At about 7:30 last night, I put on the iPod and went for a long, meandering walk (11,207 steps). It’s dark in Osaka by then, and the heat lets up a degree or two after sunset. After strolling through Nagai Park and a few after-hours shotengai and long back roads, I reached Showacho subway station and began my return journey. Going up a sidestreet, I heard someone absolutely roaring at someone else up ahead. I squinted and saw in the distance a large, expensively-dressed man walking towards a large car and a woman in very high heels walking away. A yakuza having a quarrel with the girlfriend? That’s a common enough occurrence in these parts. There it was again – a shout of indecipherable abuse, but it wasn’t coming from the burly man. He calmly got in his car and was driving away – the woman might have been just a bar mama seeing a good customer to the door. I was puzzled.
Then I realized that I had looked right past the young man standing with his bicycle at the street corner. He had a baby on his back, probably no more than a year and a half old – in itself remarkable, because it’s only in the last year or so that you see a man carrying a baby or even pushing a baby carriage in Osaka. The man was young – 21 at most, and was dressed like a teenager: oversized t-shirt, cap askew, the whole thing. As I turned the corner and passed behind him, he let forth some more shouting. I realized then that he was holding a cell phone. He was calling someone – his wife/girlfriend/the kid’s mother? – some pretty awful things at the top of his lungs. Now, you really can’t curse in Japanese – there’s no vocabulary for it. You show contempt by dropping to a lower politeness level – more a question of grammar, not vocabulary. Then you raise your voice. Then you use intonation which distorts the atonal Japanese language. Then you go apeshit and do all three. I’d only ever seen arguing chinpira in their macho/theatrical best get to that level before. But they were only putting on a show – the powerless showing each other how powerful they were. This kid had really lost it. Oblivious to where he was, oblivious to the child on his back, the whole neighbourhood got to hear about what he thought of the woman at the other end of the line.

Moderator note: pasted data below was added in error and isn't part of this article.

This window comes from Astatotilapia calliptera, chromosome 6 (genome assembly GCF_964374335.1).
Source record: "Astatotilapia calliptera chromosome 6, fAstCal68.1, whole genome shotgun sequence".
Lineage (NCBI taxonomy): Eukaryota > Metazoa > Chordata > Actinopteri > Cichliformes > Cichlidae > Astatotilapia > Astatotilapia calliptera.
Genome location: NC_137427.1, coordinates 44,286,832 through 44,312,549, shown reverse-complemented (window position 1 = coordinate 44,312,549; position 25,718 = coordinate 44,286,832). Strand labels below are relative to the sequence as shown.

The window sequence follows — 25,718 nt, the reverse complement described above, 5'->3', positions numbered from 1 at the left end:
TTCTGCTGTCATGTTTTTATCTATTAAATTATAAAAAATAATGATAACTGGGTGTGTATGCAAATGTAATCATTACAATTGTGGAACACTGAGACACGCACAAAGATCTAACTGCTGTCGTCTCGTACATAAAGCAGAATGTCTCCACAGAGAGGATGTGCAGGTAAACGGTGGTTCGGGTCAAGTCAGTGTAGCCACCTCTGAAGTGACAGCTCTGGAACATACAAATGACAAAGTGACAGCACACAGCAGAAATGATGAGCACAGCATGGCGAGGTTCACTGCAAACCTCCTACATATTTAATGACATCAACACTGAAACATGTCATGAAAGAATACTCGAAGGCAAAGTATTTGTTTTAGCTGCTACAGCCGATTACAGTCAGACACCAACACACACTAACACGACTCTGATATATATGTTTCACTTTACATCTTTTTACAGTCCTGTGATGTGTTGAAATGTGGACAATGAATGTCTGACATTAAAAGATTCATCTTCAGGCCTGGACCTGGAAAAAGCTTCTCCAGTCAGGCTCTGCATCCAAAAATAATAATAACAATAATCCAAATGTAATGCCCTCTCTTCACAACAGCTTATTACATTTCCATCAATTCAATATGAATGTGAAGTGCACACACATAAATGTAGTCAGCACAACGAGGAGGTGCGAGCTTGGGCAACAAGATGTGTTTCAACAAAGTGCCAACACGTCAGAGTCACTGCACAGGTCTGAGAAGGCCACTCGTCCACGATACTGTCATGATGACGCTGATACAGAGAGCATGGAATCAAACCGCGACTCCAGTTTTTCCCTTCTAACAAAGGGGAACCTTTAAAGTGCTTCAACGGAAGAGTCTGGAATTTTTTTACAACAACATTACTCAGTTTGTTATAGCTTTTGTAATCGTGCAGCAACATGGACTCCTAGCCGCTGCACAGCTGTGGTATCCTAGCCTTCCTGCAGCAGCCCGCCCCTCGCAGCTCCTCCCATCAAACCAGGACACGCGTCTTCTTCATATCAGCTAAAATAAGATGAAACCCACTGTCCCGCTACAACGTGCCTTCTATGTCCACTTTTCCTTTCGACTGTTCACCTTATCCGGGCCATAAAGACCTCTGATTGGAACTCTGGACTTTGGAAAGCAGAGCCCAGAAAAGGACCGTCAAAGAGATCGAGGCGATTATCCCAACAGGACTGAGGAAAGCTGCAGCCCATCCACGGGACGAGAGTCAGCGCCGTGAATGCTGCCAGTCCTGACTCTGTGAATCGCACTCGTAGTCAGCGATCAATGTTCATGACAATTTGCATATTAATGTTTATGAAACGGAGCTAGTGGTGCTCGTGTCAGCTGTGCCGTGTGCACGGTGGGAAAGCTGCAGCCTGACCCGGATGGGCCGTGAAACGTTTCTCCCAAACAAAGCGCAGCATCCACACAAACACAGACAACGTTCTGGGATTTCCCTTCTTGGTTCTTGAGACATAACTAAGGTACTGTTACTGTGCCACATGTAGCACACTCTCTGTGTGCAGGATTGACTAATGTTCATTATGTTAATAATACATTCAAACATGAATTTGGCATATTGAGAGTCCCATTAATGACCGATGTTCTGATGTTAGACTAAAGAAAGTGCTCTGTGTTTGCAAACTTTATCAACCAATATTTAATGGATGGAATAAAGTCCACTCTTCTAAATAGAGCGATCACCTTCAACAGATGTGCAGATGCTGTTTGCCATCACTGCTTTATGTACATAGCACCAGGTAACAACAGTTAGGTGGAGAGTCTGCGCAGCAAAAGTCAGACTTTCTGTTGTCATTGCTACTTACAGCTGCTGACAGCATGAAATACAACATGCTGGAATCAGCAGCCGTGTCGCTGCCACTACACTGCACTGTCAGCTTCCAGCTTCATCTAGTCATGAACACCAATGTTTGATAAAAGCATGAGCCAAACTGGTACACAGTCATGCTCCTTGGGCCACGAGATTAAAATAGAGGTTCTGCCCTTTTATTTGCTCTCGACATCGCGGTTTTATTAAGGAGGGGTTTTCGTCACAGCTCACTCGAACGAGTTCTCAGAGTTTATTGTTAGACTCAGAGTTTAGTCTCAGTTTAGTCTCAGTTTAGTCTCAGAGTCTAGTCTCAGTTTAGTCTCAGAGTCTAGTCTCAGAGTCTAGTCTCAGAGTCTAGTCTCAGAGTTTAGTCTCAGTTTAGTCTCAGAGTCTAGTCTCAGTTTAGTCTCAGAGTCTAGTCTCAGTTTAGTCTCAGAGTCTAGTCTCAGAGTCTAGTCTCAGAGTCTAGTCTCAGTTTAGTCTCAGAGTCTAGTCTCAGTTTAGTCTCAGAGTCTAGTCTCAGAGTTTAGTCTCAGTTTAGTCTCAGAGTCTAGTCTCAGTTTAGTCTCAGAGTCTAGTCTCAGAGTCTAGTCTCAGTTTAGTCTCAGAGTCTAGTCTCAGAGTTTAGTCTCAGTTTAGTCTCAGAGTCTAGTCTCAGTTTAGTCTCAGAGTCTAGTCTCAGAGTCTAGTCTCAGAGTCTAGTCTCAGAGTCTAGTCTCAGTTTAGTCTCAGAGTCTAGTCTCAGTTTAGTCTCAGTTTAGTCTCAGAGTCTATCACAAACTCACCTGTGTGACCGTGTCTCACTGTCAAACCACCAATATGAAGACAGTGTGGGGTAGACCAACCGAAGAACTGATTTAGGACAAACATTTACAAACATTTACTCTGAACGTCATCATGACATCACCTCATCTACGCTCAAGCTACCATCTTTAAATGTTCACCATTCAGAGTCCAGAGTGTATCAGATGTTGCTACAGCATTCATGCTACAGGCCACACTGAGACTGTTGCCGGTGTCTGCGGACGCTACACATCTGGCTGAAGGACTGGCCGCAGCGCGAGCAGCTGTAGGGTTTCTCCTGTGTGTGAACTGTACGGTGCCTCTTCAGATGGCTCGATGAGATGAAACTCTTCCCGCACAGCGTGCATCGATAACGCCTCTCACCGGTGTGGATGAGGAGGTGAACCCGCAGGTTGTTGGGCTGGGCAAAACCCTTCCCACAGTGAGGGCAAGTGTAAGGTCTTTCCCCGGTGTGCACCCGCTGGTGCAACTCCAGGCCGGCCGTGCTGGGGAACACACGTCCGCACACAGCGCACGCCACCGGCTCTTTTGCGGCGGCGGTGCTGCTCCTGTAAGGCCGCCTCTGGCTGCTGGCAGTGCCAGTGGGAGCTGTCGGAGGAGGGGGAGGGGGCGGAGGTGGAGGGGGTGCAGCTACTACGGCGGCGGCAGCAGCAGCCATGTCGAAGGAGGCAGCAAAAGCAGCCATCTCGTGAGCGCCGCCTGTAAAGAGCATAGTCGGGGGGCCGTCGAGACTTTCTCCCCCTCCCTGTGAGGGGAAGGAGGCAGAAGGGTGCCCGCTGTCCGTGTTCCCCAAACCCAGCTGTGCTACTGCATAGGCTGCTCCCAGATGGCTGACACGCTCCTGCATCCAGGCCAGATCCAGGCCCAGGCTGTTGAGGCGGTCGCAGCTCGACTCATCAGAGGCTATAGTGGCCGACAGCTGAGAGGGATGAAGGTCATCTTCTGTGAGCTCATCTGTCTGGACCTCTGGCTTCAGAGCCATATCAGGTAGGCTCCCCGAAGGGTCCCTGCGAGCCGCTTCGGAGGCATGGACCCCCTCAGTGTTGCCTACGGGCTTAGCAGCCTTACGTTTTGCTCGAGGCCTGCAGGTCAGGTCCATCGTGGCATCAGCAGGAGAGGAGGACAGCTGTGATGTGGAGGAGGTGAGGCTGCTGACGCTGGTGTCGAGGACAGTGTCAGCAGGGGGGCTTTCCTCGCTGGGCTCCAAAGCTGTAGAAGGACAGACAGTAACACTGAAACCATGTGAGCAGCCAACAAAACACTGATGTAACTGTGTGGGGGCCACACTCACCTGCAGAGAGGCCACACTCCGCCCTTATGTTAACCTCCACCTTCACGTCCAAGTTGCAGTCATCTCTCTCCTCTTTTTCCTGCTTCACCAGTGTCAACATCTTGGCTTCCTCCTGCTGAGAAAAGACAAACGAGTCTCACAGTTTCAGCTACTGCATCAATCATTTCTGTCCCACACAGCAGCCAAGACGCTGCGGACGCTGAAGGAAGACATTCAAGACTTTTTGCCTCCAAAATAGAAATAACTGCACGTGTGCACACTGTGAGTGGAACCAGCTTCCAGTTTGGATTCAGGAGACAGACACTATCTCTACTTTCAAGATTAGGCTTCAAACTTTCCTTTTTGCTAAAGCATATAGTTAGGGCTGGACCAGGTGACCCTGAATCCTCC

I kept walking, but I looked back at the baby. He didn’t seem to notice – perhaps it was normal for him. Three blocks away, I could still hear the father. Five blocks away, I heard actual roaring – he was riding his bike in my direction and was kicking over parked bicycles along the way. I stopped and turned around. I said nothing – what could I say? – but he suddenly got quiet. All he saw was a large foreigner staring at him in the dark – like a good bully, he gave me a wide berth and disappeared around another corner. The baby looked to be asleep, his hands clutching the father’s scrawny shoulders.